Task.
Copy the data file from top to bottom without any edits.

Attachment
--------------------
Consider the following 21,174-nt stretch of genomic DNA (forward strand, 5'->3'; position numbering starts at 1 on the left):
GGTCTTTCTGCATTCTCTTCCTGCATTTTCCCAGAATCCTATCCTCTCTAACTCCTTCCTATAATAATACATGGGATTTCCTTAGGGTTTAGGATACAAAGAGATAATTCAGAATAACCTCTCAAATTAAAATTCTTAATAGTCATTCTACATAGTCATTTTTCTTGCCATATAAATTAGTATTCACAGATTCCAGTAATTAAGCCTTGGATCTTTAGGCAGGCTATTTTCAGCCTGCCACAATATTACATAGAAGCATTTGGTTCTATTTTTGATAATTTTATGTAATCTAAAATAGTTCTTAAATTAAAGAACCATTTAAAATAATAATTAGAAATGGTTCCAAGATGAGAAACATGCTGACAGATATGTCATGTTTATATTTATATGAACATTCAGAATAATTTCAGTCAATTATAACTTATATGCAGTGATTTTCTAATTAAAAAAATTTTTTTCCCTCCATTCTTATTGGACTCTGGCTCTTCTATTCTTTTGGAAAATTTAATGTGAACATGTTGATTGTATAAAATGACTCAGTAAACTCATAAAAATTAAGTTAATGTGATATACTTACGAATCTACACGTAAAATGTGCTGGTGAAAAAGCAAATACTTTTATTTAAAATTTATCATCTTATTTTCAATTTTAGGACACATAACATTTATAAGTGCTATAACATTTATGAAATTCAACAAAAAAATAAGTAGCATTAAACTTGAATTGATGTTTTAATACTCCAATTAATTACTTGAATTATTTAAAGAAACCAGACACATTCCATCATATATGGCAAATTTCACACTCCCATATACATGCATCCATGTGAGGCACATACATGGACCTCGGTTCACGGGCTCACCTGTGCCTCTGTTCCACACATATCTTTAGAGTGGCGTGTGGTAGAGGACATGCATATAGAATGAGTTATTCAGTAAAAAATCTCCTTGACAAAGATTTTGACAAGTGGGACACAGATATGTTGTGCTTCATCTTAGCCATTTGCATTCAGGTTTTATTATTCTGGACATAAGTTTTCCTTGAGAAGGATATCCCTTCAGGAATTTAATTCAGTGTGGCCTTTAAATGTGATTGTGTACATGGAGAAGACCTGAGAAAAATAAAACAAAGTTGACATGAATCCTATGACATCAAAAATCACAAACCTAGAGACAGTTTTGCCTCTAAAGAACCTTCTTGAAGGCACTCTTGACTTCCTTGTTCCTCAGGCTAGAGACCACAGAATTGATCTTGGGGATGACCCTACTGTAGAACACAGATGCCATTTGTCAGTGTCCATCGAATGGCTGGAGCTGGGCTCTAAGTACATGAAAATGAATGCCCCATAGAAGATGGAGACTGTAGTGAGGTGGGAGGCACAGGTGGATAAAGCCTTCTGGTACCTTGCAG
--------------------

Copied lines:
Consider the following 21,174-nt stretch of genomic DNA (forward strand, 5'->3'; position numbering starts at 1 on the left):
GGTCTTTCTGCATTCTCTTCCTGCATTTTCCCAGAATCCTATCCTCTCTAACTCCTTCCTATAATAATACATGGGATTTCCTTAGGGTTTAGGATACAAAGAGATAATTCAGAATAACCTCTCAAATTAAAATTCTTAATAGTCATTCTACATAGTCATTTTTCTTGCCATATAAATTAGTATTCACAGATTCCAGTAATTAAGCCTTGGATCTTTAGGCAGGCTATTTTCAGCCTGCCACAATATTACATAGAAGCATTTGGTTCTATTTTTGATAATTTTATGTAATCTAAAATAGTTCTTAAATTAAAGAACCATTTAAAATAATAATTAGAAATGGTTCCAAGATGAGAAACATGCTGACAGATATGTCATGTTTATATTTATATGAACATTCAGAATAATTTCAGTCAATTATAACTTATATGCAGTGATTTTCTAATTAAAAAAATTTTTTTCCCTCCATTCTTATTGGACTCTGGCTCTTCTATTCTTTTGGAAAATTTAATGTGAACATGTTGATTGTATAAAATGACTCAGTAAACTCATAAAAATTAAGTTAATGTGATATACTTACGAATCTACACGTAAAATGTGCTGGTGAAAAAGCAAATACTTTTATTTAAAATTTATCATCTTATTTTCAATTTTAGGACACATAACATTTATAAGTGCTATAACATTTATGAAATTCAACAAAAAAATAAGTAGCATTAAACTTGAATTGATGTTTTAATACTCCAATTAATTACTTGAATTATTTAAAGAAACCAGACACATTCCATCATATATGGCAAATTTCACACTCCCATATACATGCATCCATGTGAGGCACATACATGGACCTCGGTTCACGGGCTCACCTGTGCCTCTGTTCCACACATATCTTTAGAGTGGCGTGTGGTAGAGGACATGCATATAGAATGAGTTATTCAGTAAAAAATCTCCTTGACAAAGATTTTGACAAGTGGGACACAGATATGTTGTGCTTCATCTTAGCCATTTGCATTCAGGTTTTATTATTCTGGACATAAGTTTTCCTTGAGAAGGATATCCCTTCAGGAATTTAATTCAGTGTGGCCTTTAAATGTGATTGTGTACATGGAGAAGACCTGAGAAAAATAAAACAAAGTTGACATGAATCCTATGACATCAAAAATCACAAACCTAGAGACAGTTTTGCCTCTAAAGAACCTTCTTGAAGGCACTCTTGACTTCCTTGTTCCTCAGGCTAGAGACCACAGAATTGATCTTGGGGATGACCCTACTGTAGAACACAGATGCCATTTGTCAGTGTCCATCGAATGGCTGGAGCTGGGCTCTAAGTACATGAAAATGAATGCCCCATAGAAGATGGAGACTGTAGTGAGGTGGGAGGCACAGGTGGATAAAGCCTTCTGGTACCTTGCAG